LG on Tuesday, the G3, and it includes antitheft software that can render the phone unusable if stolen.
The company showcased the so-called "kill switch," along with other security features, at a live event in London. The software will allow a user to remotely wipe the data from a phone, as well remotely lock it so a thief can't access personal information.
The kill switch will also let a user lock the phone permanently, making it harder for the phone to be resold. The technology is also meant to be a deterrent for smartphone thieves, removing the incentive to steal a phone in the first place.
"It goes without saying that smartphones are an integral part of our lives," said Andrew Coughlin, LG's head of mobile in the UK and Ireland, onstage during the event. "They contain all sorts of personal and confidential information."
The new feature comes as smartphone theft has become more prevalent. Coughlin said that 30,000 smartphone have been stolen in London over the past year. In the United States, one in 10 smartphone owners have had their phones stolen, according to a. And one in every three robberies in the United States involves the theft of a mobile device, according to the Federal Communications Commission.
Consumer Reports says that about 1.6 million Americans were the victims of smartphone theft in 2012, and replacements of lost and stolen mobile devices that year cost an estimated $30 billion.
Lawmakers have also been clamoring to mandate the inclusion of kill switches on smartphones. Earlier this month, Minnesota became the first state in the US to pass a kill-switch bill. Also this month, a similar bill, despite pushback from phone carriers.
The CTIA, a trade organization that represents the mobile telecom industry, argues that mandating kill switch technology leaves consumers vulnerable to hackers who could maliciously wipe away a phone's data. However, government officials in the US have said the has to do with money, specifically losing business from insurance partners.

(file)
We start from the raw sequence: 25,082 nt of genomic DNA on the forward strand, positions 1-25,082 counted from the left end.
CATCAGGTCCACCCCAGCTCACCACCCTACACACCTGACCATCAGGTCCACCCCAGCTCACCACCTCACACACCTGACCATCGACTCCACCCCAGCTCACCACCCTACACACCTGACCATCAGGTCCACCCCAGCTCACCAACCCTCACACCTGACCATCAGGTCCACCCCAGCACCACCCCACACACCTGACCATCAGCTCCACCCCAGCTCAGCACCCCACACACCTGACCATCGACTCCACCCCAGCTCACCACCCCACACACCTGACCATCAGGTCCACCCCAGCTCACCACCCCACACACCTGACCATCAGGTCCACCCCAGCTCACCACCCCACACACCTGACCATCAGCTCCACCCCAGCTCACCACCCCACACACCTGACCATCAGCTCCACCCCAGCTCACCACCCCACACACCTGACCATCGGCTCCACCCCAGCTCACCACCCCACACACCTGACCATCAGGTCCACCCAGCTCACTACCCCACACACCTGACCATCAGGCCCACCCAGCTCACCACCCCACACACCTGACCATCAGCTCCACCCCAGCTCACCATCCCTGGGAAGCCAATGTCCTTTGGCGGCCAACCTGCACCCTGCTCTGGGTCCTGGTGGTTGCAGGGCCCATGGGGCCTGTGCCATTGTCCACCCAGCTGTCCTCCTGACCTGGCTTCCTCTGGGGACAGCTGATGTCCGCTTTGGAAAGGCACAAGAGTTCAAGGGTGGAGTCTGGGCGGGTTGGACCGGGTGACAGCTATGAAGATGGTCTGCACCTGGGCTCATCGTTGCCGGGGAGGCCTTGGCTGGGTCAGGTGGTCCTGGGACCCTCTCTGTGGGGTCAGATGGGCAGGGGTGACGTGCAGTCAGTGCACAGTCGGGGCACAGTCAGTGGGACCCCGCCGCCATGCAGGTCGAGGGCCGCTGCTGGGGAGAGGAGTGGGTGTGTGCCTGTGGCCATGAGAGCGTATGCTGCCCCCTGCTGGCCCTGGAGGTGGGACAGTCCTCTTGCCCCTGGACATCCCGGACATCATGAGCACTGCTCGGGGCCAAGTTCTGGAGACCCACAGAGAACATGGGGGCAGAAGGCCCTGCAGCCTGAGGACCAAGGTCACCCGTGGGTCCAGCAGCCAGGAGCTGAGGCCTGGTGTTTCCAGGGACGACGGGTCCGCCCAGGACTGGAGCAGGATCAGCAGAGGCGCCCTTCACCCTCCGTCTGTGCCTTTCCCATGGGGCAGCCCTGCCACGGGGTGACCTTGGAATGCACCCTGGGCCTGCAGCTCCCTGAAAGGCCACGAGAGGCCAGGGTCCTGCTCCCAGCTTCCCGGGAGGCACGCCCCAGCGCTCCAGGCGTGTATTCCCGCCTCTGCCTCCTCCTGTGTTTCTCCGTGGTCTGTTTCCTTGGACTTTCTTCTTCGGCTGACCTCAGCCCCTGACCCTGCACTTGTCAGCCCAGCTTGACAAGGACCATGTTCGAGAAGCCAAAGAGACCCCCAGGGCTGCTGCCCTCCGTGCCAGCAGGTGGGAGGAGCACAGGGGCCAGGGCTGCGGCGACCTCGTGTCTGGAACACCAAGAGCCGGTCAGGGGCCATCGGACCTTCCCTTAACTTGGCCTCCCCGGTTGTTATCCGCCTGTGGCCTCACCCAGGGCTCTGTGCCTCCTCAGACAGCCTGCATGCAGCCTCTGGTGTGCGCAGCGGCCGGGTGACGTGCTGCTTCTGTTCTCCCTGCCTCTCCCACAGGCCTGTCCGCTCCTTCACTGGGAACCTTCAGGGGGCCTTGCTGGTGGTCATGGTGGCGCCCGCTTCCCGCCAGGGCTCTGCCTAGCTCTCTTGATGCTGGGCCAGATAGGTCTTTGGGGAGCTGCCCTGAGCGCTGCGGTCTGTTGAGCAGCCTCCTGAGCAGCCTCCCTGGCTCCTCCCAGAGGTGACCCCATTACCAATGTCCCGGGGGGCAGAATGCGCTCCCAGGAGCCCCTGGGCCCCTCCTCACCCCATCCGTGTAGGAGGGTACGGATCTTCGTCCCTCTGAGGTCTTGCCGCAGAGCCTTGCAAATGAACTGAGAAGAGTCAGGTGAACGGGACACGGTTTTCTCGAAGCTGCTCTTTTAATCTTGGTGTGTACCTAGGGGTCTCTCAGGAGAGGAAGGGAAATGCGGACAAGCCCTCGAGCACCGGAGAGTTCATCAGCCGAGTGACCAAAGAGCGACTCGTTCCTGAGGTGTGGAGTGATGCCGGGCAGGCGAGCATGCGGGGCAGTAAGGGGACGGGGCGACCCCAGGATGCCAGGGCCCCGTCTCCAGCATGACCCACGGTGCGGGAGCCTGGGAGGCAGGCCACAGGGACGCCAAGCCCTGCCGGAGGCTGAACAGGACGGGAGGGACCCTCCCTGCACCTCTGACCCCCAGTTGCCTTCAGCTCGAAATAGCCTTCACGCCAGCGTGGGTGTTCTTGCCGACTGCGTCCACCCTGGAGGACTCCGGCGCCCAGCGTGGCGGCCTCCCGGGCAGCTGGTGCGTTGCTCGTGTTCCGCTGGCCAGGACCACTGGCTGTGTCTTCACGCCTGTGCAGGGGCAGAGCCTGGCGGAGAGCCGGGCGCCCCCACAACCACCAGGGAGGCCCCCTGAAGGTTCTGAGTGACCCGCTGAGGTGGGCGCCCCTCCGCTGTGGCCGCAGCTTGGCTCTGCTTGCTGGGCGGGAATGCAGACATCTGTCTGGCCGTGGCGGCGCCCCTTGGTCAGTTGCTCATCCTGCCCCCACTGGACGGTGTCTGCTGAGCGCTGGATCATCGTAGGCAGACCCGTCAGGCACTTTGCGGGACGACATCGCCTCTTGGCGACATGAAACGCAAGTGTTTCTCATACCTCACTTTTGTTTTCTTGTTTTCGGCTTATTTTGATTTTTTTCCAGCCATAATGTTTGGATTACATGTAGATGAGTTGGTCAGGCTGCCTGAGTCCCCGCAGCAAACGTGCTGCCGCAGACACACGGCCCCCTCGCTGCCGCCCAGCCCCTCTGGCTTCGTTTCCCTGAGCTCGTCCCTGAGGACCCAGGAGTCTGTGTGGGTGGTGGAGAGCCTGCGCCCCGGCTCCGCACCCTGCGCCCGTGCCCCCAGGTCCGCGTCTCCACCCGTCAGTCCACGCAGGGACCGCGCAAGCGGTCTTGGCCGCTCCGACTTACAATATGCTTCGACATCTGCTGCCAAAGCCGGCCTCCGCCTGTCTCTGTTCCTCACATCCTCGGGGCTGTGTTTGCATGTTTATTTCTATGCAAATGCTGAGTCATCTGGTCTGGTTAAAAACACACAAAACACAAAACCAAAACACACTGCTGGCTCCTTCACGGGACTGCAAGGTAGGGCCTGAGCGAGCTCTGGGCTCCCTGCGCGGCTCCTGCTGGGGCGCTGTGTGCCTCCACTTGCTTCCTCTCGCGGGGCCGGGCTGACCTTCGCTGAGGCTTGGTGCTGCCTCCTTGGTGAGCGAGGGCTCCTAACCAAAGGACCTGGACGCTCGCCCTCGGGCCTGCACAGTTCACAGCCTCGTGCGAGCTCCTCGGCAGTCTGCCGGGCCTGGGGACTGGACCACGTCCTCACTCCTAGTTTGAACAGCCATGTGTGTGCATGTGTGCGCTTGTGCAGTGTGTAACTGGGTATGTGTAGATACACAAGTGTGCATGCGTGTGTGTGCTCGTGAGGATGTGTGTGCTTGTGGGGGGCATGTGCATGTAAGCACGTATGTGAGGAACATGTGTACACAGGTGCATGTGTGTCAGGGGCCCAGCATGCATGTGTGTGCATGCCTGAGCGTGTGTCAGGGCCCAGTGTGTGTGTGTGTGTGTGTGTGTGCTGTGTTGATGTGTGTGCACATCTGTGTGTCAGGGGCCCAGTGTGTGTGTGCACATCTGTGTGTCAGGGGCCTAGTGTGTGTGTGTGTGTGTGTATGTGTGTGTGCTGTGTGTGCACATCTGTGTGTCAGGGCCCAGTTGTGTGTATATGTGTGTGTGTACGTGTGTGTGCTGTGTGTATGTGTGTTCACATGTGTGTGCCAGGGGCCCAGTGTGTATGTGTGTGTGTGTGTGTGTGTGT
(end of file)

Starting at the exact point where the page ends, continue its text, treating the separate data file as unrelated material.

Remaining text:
LG isn't the only phone manufacturer to introduce heftier security features. The No. 1 and No. 2 largest smartphone makers in the world, Samsung and Apple, already offer antitheft software to users of their devices. In September, Apple added "activation lock," a feature that makes it harder for someone to use a stolen iPhone. The program requires a user's Apple ID and password before they can turn off the phone's location tracking or reactivate a locked phone. Last month, Samsung, maker of the popular Galaxy smartphone line, launched "reactivation lock," which prevents a locked phone from being made operable again, even through a factory reset.
Other security features highlighted by LG on Tuesday were called "Knock Code" and "Content Lock." Knock Code, which was first introduced at the Mobile World Congress" trade show, allows a user to perform a sequence of knocks on different parts of the phone's screen to wake up and unlock it. Coughlin said there are more than 80,000 knock combinations.
Content Lock allows a user to lock certain photos and videos, and disable anyone from previewing those files. They are encrypted using an algorithm, and users can keep encoded files on an SD card.